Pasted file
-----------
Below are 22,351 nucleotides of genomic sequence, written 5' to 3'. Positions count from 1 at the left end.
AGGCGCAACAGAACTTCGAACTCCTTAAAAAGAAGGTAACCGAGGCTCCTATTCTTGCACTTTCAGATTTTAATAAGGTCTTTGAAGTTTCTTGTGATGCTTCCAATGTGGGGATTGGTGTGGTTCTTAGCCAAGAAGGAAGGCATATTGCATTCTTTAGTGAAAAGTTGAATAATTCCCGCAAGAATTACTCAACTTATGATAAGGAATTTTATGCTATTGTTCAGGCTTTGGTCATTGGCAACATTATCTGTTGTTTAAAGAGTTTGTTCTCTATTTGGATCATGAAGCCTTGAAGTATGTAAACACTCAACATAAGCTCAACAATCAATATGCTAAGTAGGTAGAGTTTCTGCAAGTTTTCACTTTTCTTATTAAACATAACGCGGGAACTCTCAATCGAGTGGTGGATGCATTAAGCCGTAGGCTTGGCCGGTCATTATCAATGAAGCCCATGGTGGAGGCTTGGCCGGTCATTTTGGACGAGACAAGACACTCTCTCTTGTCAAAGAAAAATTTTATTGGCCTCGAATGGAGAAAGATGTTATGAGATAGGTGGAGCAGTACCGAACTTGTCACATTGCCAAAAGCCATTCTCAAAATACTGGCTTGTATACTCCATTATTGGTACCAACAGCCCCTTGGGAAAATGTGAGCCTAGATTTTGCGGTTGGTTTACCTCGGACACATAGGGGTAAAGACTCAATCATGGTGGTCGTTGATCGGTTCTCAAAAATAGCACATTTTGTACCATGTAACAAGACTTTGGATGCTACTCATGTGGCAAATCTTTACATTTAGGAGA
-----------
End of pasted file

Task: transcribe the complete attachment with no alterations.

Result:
Below are 22,351 nucleotides of genomic sequence, written 5' to 3'. Positions count from 1 at the left end.
AGGCGCAACAGAACTTCGAACTCCTTAAAAAGAAGGTAACCGAGGCTCCTATTCTTGCACTTTCAGATTTTAATAAGGTCTTTGAAGTTTCTTGTGATGCTTCCAATGTGGGGATTGGTGTGGTTCTTAGCCAAGAAGGAAGGCATATTGCATTCTTTAGTGAAAAGTTGAATAATTCCCGCAAGAATTACTCAACTTATGATAAGGAATTTTATGCTATTGTTCAGGCTTTGGTCATTGGCAACATTATCTGTTGTTTAAAGAGTTTGTTCTCTATTTGGATCATGAAGCCTTGAAGTATGTAAACACTCAACATAAGCTCAACAATCAATATGCTAAGTAGGTAGAGTTTCTGCAAGTTTTCACTTTTCTTATTAAACATAACGCGGGAACTCTCAATCGAGTGGTGGATGCATTAAGCCGTAGGCTTGGCCGGTCATTATCAATGAAGCCCATGGTGGAGGCTTGGCCGGTCATTTTGGACGAGACAAGACACTCTCTCTTGTCAAAGAAAAATTTTATTGGCCTCGAATGGAGAAAGATGTTATGAGATAGGTGGAGCAGTACCGAACTTGTCACATTGCCAAAAGCCATTCTCAAAATACTGGCTTGTATACTCCATTATTGGTACCAACAGCCCCTTGGGAAAATGTGAGCCTAGATTTTGCGGTTGGTTTACCTCGGACACATAGGGGTAAAGACTCAATCATGGTGGTCGTTGATCGGTTCTCAAAAATAGCACATTTTGTACCATGTAACAAGACTTTGGATGCTACTCATGTGGCAAATCTTTACATTTAGGAGA